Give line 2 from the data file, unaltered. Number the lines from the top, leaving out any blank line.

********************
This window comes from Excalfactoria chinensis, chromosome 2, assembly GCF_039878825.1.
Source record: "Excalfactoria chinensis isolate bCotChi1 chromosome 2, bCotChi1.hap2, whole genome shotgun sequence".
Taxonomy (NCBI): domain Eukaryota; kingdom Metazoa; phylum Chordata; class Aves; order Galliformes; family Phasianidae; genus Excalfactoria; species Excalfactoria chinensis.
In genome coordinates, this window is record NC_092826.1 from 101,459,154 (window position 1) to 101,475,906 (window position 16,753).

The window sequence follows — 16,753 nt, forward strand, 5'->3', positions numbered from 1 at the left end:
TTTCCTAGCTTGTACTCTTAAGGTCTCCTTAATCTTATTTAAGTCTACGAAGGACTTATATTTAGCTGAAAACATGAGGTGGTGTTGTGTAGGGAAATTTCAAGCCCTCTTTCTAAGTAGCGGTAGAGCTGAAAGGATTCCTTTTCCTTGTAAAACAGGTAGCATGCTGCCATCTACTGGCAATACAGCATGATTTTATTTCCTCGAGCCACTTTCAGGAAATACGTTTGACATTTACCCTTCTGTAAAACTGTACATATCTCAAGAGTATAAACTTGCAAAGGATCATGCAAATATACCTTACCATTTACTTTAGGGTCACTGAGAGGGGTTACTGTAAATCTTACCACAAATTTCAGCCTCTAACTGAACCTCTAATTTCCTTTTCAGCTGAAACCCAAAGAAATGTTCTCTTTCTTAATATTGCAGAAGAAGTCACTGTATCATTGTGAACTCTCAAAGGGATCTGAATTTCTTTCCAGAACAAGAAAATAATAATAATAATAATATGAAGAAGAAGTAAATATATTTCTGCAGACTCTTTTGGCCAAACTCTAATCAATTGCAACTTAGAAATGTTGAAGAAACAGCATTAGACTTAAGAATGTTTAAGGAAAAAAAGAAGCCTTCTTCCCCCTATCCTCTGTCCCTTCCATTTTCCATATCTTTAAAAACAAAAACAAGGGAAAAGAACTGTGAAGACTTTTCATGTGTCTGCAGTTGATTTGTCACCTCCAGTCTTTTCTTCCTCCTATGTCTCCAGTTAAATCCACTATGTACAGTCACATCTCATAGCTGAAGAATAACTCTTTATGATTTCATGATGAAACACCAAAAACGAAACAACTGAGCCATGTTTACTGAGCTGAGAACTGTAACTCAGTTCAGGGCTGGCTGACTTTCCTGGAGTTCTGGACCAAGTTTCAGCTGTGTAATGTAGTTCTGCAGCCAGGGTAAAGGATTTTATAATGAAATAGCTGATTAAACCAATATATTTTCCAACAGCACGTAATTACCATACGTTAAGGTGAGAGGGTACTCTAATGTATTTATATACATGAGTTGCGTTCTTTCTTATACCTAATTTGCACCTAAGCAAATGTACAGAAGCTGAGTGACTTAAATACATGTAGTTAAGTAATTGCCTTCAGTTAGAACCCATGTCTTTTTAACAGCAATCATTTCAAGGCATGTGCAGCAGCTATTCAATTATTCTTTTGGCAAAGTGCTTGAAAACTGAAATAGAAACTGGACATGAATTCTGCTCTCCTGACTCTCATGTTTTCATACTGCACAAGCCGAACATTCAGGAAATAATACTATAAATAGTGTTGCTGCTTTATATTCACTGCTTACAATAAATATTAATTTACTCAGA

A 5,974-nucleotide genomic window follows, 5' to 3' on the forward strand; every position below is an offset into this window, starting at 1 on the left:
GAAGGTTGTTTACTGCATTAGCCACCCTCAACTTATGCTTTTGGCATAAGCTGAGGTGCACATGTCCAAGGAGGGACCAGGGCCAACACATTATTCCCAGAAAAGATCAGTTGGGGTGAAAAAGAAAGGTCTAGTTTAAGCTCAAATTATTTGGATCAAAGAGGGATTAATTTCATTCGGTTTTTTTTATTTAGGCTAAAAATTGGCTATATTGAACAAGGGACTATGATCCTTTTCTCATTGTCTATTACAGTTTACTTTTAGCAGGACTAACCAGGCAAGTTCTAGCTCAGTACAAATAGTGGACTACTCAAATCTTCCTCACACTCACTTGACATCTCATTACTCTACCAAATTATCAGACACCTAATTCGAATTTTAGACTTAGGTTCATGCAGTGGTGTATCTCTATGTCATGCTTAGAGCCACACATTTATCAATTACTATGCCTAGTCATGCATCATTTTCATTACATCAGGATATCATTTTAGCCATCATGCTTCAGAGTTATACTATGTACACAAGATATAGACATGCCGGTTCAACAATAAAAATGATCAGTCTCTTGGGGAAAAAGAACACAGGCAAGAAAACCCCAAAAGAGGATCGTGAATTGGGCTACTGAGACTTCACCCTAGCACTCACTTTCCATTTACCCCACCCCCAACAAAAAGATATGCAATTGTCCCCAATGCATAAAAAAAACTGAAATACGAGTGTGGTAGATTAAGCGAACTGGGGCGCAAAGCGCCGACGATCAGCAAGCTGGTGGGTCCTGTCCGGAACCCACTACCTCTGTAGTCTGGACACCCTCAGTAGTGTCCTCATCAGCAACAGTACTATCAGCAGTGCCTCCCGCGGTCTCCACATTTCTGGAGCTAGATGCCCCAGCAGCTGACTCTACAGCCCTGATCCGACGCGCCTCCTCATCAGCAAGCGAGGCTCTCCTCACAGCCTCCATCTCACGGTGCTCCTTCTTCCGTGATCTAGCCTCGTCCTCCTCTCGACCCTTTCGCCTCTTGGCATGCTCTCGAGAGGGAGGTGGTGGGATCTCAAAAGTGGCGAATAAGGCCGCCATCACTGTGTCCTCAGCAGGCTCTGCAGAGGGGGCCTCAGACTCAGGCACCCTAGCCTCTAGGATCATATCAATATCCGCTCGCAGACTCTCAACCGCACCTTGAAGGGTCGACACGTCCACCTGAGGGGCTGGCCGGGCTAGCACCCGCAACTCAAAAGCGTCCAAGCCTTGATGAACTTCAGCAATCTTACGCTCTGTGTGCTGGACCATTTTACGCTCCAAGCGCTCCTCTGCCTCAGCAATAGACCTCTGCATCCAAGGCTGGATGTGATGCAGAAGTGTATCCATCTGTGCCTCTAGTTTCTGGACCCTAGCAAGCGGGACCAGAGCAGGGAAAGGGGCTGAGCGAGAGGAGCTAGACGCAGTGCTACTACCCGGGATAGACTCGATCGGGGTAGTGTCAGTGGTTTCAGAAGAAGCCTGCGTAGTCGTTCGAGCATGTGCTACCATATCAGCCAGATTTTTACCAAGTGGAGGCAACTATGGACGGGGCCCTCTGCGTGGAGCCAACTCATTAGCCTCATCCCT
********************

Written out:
Source record: "Excalfactoria chinensis isolate bCotChi1 chromosome 2, bCotChi1.hap2, whole genome shotgun sequence".